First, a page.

Chartered Translator, Jaquelina Guardamagna is the founder of ‘Translator in London’. With over 12 years of professional experience and two BA degrees, Jaquelina offers English-Spanish translation, interpreting and internationalisation consultancy services to British, Latin American and Spanish clients. Jaquelina has been elected as Member of Council at CIOL in 2017 and serves as Member of the Editorial Board of ‘The Linguist’ magazine since 2015. Jaquelina specialises in translations for the Corporate, Diplomatic, Sustainable, Education and Media Sectors and in consecutive interpreting for business meetings and trade fairs. She is passionate about communication and about the power of emotional intelligence, authenticity and values in business relationships. She has been sharing her advice on good business practice through seminars at the Language Show, BP Conference, E-CPD Webinars and through published articles and guidelines. Jaquelina is featured as one of the #Ialso100 top UK female entrepreneurs 2020 in the campaign run by the F-entrepreneur Association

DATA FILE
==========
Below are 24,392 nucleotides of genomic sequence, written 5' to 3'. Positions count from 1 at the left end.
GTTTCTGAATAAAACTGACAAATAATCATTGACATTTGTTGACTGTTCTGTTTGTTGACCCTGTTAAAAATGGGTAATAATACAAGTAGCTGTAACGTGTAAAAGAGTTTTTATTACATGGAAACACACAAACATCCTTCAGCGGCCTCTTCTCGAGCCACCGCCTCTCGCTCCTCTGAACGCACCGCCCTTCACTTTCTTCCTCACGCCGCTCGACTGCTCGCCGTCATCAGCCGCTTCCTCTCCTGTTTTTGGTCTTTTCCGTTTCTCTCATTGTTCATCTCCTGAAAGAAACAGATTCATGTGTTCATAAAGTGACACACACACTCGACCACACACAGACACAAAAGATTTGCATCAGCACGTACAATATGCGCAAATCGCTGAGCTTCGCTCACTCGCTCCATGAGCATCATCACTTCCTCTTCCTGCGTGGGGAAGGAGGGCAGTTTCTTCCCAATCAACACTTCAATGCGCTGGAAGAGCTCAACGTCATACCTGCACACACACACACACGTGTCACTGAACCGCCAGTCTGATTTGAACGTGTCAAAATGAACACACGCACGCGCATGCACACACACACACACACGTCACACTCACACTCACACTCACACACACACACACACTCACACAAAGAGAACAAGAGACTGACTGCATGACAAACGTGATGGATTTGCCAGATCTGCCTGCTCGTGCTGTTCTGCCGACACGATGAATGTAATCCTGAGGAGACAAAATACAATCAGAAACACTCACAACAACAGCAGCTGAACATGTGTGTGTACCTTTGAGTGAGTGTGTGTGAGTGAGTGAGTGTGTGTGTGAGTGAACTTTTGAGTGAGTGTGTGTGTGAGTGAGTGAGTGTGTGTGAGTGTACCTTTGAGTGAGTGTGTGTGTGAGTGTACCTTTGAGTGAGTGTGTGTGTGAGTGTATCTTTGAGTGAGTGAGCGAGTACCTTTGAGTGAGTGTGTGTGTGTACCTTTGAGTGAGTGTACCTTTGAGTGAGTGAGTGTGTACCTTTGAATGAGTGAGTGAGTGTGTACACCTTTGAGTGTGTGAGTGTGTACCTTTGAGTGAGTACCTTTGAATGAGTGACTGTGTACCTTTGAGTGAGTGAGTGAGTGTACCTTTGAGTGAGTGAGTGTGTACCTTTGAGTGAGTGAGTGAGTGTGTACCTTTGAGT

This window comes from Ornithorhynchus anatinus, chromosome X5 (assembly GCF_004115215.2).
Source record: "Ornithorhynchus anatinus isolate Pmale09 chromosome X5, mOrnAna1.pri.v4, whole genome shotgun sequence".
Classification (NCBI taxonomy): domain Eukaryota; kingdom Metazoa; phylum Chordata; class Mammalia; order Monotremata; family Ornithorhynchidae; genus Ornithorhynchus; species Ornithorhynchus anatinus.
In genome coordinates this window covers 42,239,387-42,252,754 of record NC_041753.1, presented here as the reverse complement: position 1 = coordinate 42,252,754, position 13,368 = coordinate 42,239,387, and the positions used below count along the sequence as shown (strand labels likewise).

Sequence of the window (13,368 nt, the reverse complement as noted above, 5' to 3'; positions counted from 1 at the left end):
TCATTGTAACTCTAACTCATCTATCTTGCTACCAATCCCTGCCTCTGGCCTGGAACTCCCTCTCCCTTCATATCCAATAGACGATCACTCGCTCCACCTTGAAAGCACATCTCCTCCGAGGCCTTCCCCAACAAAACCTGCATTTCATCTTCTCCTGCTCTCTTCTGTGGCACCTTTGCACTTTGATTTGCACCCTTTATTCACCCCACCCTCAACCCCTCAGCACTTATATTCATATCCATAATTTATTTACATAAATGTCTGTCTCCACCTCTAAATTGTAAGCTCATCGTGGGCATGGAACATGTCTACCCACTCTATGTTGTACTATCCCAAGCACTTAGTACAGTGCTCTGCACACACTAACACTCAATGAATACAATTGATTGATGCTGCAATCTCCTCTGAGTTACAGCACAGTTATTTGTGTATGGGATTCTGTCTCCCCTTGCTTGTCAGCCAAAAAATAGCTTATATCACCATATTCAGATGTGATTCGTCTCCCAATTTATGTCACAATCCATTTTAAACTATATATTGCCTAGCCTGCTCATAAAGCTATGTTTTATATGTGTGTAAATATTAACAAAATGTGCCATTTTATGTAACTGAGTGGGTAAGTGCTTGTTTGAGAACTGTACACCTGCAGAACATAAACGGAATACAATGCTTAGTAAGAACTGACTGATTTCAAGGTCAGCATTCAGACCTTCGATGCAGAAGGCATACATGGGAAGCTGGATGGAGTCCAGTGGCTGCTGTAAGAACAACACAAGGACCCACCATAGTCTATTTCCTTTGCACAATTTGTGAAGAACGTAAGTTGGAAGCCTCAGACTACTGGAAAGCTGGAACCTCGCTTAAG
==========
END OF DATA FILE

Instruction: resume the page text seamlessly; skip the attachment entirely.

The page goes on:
11.00 – 11.40
Diversification in the Language Profession
By Carina Balbo and Hugh Ottewell
We often hear people say that “variety is the spice of life”. Changes in technologies, procedures and requirements can certainly make our lives quite “spicy”, and these challenging times have definitely spiced things up.
Many within the language profession are freelancers: translators and interpreters, and although some language teachers do work on a freelance basis, most of them work in schools or universities.
Institutionalised professionals are likely to be kept up to date by their employers, but freelancers often work on their own and must learn to adapt and ensure they remain current.
Diversification in work is a wonderful approach to achieving a healthy balance between all the activities that we do while trying to lead a successful and fulfilling life.